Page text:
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Signing the Geneva Convention

This article below, written by Nandor Laklia from the newsletter from BeyondBandOfBrothers.com gives us information on the Geneva Convention, signed 85 years ago on July 27, 1929. To receive newsletters from them please write to info@procomtours.com.

Signing the Geneva Convention

The Geneva Convention relative to the Treatment of Prisoners of War was signed in Geneva, Switzerland on July 27, 1929. This convention covered the state’s conduct regarding prisoners of war under international law during the course of World War II. It is the precursor to the third Geneva Convention signed in 1949, which is in force today.

Germany justified keeping Soviet POWs in abominable conditions because Stalin had never signed the Geneva Convention.
Germany justified keeping Soviet POWs in abominable conditions because Stalin had never signed the Geneva Convention.

The first international conventions to put forward regulations about the treatment of prisoners of war under the auspices of the International Committee of the Red Cross (ICRC) were the Hague Regulations of 1899 and 1907. It became clear during World War I that these regulations had several deficiencies, and the ICRC campaigned fiercely during several international conferences for a special international convention on the treatment of POWs to be adopted.

The most important provisions set forth the general standards of conduct that state parties are to show towards POWs. The convention put forward, for instance, that prisoners of war must be shown respect at all times. POWs must be allowed to notify their next of kin and the International Red Cross of their capture, and they must be allowed further correspondence with relatives. They must be given adequate food and clothing. Their shelter must be aligned to their captor’s military standards. They must be given medical care if needed. They must be paid for any work they do. Prisoners of war must not be forced to give any information except their name, rank and serial number. They must not be held in close confinement (e.g., solitary confinement) unless they have broken laws. They must not be forced to do military or dangerous or unhealthy work.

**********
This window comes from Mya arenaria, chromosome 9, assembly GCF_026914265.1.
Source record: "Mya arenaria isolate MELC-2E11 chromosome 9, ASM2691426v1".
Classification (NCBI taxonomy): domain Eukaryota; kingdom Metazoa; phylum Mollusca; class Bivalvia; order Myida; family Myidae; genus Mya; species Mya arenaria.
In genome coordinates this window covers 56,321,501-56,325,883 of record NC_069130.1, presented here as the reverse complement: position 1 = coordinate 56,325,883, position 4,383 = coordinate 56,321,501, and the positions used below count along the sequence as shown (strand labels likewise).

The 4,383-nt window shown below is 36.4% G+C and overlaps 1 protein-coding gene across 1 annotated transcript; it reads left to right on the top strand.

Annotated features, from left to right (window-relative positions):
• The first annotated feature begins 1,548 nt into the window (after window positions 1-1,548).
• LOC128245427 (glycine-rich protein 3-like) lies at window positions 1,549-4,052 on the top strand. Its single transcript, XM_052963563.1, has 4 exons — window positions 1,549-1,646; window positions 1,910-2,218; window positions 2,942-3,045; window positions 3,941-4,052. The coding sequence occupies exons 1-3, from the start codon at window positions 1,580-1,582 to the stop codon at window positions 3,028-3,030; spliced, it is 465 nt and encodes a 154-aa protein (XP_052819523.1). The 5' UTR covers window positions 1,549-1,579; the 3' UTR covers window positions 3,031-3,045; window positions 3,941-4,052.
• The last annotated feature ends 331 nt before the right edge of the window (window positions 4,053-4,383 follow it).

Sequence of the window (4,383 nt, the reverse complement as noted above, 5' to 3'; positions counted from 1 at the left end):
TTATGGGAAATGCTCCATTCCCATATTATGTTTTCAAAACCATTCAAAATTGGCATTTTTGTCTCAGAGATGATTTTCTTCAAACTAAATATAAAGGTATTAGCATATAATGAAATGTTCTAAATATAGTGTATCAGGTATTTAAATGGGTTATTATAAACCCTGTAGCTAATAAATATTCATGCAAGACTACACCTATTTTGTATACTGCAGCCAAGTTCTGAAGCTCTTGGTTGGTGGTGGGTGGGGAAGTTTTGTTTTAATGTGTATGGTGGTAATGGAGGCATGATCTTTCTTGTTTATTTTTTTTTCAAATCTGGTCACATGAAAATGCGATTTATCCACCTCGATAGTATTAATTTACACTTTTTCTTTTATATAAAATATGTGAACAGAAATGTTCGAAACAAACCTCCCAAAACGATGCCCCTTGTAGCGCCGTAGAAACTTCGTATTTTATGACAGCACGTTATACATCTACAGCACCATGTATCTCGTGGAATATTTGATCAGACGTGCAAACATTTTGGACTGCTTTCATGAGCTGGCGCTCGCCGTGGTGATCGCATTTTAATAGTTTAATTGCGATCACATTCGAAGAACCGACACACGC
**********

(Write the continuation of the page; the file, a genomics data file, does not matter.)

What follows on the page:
A total of 53 countries signed and ratified the convention, among them Germany and the United States. Most notably, the Soviet Union did not sign the Convention. Japan did sign, but did not ratify it.

During World War II, there were several major violations of the Geneva Convention. Most notably the massacre of POWs in the Eastern Front by both Germans and Russians and the treatment of Chinese and American POWs in the Far East and the Pacific ran contrary to the Geneva Convention. The convention was better upheld in the European Theater of Operation, but explicit violations did occur, such as the Baugnez-Malmedy massacre during the Battle of the Bulge or Hitler’s infamous Commando Order that prescribed that captured special forces soldiers were to be shot.